Meanwhile down the hill, at the University of Oxford, a Science Faculty had been selected to be the focus of a research study on the basis of its wonderful record of high quality teaching. The centre of their building was a social space where everyone, students included, had coffee, lunch and tea together, with offices with open doors around this space. The innovation the current Head was most proud of was instituting ‘beer on Fridays’. Students knew each other across years – even Masters and Doctoral students knew undergraduates personally. Students got ‘sucked into’ research projects by social contact. New academics were hired on the basis of their research record – but only if they were seen to be able to ‘fit in’ with a social and collaborative local culture. Again the defining characteristic that explained how this Faculty could be so wonderful at teaching was that they had supportive social processes.

This kind of phenomenon has also been identified in the USA, where studies have looked at local contexts where scores on the ‘National Survey of Student Engagement’ shows students to be highly engaged despite all the other indicators (such as class sizes) suggesting this would be unlikely. What the studies find is something very simple – the teachers in these surprisingly educationally effective contexts talk to each other about teaching.

Amazingly ‘talking to each other about teaching’ is relatively rare in higher education. Studies at the University of Lund have found that many teachers have hardly had any ‘significant conversations’ about teaching in their entire careers, and those that have may have talked to relatively few people. Lund has identified very different kinds of local cultures in departments in which discussion of teaching is likely, or unlikely, to take place, and they work to build communities where such discussion is common and productive.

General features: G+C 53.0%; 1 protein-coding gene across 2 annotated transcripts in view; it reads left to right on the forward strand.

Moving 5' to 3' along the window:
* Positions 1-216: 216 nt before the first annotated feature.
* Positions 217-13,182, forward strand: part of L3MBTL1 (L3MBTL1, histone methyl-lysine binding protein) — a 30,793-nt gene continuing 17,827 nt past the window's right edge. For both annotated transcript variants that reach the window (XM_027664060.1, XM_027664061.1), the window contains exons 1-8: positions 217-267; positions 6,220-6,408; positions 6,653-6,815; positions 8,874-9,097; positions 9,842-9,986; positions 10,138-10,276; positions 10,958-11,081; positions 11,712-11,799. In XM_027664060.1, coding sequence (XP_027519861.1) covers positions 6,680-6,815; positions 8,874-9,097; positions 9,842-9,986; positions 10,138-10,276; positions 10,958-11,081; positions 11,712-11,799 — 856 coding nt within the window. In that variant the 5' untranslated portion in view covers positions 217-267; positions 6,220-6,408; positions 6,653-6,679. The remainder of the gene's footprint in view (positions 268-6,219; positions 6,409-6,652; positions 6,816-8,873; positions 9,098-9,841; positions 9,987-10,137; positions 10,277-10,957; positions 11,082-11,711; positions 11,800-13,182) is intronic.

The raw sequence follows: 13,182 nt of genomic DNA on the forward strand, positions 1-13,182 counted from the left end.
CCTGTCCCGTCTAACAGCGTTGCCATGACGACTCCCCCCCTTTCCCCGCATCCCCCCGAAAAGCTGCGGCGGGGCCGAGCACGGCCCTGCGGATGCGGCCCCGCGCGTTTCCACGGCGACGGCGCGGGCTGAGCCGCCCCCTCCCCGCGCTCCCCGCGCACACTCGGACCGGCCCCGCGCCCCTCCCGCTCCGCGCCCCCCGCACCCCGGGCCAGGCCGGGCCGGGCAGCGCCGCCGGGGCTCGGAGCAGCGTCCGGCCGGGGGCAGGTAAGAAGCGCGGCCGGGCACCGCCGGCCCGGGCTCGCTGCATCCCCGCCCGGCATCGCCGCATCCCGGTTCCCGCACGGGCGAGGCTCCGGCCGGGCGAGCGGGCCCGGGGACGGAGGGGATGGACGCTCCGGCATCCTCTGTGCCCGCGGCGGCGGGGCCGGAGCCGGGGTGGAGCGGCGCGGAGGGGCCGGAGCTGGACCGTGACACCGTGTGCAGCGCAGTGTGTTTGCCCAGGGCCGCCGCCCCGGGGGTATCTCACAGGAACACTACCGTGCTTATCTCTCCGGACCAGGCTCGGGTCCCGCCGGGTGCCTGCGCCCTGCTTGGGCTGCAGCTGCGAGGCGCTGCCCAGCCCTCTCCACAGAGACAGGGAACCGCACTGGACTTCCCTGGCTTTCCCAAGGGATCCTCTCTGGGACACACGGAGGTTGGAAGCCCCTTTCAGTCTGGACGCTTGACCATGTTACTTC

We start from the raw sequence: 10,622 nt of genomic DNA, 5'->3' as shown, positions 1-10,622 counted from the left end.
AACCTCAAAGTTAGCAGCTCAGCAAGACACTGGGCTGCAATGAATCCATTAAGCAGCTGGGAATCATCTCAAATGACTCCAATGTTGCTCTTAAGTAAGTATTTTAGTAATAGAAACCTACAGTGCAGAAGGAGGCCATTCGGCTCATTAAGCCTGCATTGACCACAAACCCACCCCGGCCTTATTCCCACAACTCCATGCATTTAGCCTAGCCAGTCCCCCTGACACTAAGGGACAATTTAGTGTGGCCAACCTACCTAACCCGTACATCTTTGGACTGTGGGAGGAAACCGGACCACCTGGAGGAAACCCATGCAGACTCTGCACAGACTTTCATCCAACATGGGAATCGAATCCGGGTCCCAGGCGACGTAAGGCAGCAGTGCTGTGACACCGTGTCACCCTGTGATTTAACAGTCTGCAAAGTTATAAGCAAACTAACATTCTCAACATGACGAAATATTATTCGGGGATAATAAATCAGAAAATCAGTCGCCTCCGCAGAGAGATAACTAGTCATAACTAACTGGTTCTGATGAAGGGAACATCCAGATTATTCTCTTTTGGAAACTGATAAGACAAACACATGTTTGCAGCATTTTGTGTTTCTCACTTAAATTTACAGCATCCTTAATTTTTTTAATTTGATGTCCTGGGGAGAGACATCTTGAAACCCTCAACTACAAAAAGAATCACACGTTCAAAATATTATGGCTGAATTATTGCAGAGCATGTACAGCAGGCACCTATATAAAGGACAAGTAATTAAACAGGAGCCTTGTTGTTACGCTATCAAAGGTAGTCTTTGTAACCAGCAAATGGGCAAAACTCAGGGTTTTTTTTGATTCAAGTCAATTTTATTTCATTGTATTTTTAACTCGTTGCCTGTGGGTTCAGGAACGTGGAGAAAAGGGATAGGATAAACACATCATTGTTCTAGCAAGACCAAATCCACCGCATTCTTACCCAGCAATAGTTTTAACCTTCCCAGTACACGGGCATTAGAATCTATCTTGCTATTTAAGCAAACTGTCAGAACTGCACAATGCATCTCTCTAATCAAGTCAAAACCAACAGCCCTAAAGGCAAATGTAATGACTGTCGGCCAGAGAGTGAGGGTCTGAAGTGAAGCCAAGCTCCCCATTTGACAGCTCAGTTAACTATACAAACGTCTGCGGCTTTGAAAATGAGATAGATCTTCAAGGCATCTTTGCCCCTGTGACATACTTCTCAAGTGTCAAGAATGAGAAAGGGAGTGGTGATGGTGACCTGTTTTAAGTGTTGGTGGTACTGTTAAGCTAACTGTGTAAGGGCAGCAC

There is a limit to the extent to which it is possible to understand why teaching looks as it does, or to improve students’ overall experience of teaching, unless the context, and particularly the social context, is taken into account.

This blog post is also available as a PDF

53 Powerful Ideas All Teachers Should Know About

Professor Graham Gibbs

SEDA is publishing online both on its website and on its blog one of Graham Gibbs53 Powerful Ideas All Teachers Should Know About every week for a year, with the intention of prompting debate about the underlying basis of our work. On the blog we hope that you will comment on and discuss the ideas set out. After a year the intention is to hand over to our community and publish one idea from someone other than Graham Gibbs, each week, to continue the debate.

We invite you to join the discussion using the comment box below in response to Graham’s question.

What are the dominant beliefs and assumptions about learning and teaching amongst your teaching colleagues? When do you discuss them?


Leave a Reply

Fill in your details below or click an icon to log in:

WordPress.com Logo

You are commenting using your WordPress.com account. Log Out / Change )

Twitter picture

You are commenting using your Twitter account. Log Out / Change )

Facebook photo

You are commenting using your Facebook account. Log Out / Change )

Google+ photo

You are commenting using your Google+ account. Log Out / Change )

Connecting to %s